Tuesday, October 19, 2021

Microstory 1737: Phornax

I received my new furnace yesterday. No, this is not the furnace you keep in your house. I own a crematorium. It’s our job to make sure that your loved ones rest in peace, according to their wishes. I have a little bit of help with the administrative stuff, and customer-facing responsibilities, but I pretty much run this myself. I come in when I please, and work at my own pace. It takes some time for people to schedule funerals and memorials services, because friends and family have to come from out of town, so it’s not like I’m ever on a time crunch. I got into this industry because I knew I could do it. More to the point, I knew I could stomach it. I’m not a sociopath, but death has never bothered me. It’s an important and inevitable fact of life, and I’m happy to do whatever I can to help ease people’s pain. Better I deal with all the dead bodies and cremains so someone who hates it doesn’t have to. All that’s been missing up until now is some decent equipment, which it looks like that is what has come in. I had my receptionist look into the newest and most affordable models, but I didn’t actually ask her to order anything for me yet. Anyway, I trust her, so I’m sure this one will be fine. It certainly looks nice. I’ve already seen the line item on the expense sheet, so she apparently took that affordability mandate seriously. It’s called the Phornax, which I imagine is just a stylization of the word fornax, meaning furnace. I read the instructions, and most of it seems standard. I won’t have to learn anything new. I will say that it’s rated to take about twice as long as my last furnace, but that shouldn’t be a problem. I imagine that’s where the affordability comes in. It must be designed for energy efficiency, not speed.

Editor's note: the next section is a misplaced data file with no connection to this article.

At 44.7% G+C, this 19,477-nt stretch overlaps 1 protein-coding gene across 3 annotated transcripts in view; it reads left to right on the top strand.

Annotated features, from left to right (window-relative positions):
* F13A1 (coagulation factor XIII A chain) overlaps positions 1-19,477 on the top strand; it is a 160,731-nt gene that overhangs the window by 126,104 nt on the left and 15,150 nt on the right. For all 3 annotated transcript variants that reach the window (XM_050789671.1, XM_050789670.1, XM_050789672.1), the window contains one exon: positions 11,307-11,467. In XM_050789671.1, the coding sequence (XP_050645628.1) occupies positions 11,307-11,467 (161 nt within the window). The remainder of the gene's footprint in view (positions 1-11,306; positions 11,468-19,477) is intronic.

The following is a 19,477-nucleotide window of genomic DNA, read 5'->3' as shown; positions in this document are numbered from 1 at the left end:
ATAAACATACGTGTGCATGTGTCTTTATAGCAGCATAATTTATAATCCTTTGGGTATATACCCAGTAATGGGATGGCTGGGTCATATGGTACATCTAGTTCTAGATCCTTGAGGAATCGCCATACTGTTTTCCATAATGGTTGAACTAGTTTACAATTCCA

Once I have it installed, I decide to test it on my next subject. Here we have a Mrs. Pollyanna Bartolotti. Forty-two years old, widow, used to work as a dental hygienist. She died of complications from something called takotsubo cardiomyopathy. Her husband, a tractor dealer died recently, so that was probably her ultimate cause of death. It’s also known as broken-heart syndrome. I place her in the furnace, turn it on, and leave to binge seven episodes of this show from fifteen years ago that I just discovered. When I stop to take a pee break in the middle of the last one, I hear a banging downstairs. Great, it’s a horror movie, and I’m about to die. I creep back down to the basement, and open the furnace, where I find a perfectly healthy and alive Pollyanna Bartolotti. She’s freaking out and confused. Now I know why they call it the Phornax. It’s a pun. I’ve seen this movie before, though. They don’t come back right. If I’m not careful, I could spend the next eighty minutes running for my life from evil zombies—except we don’t call them zombies. She definitely doesn’t act like one. She’s coherent, and everything. I explain to her what little I know, just hoping she doesn’t suddenly jump up and try to eat my face. She eventually starts begging me to do the same thing for her husband. But he’s been cremated already, I remember, so I don’t know if it’s possible. Still, it can’t hurt to try. She gives me a key to her apartment, so I can steal the urn, and come back to give it a shot. I’m surprised to find it works. It actually works. The damn thing must indeed cremate the body first, and then spend the rest of the time reconstituting the cremains. He’s just as pleasant and grateful as she was. I wait for them to turn evil over the next six months, but they never do. So now I’m no longer in the death business. I’m in the phoenix business. Come on in. Let’s see what we can do for your late grandmother.

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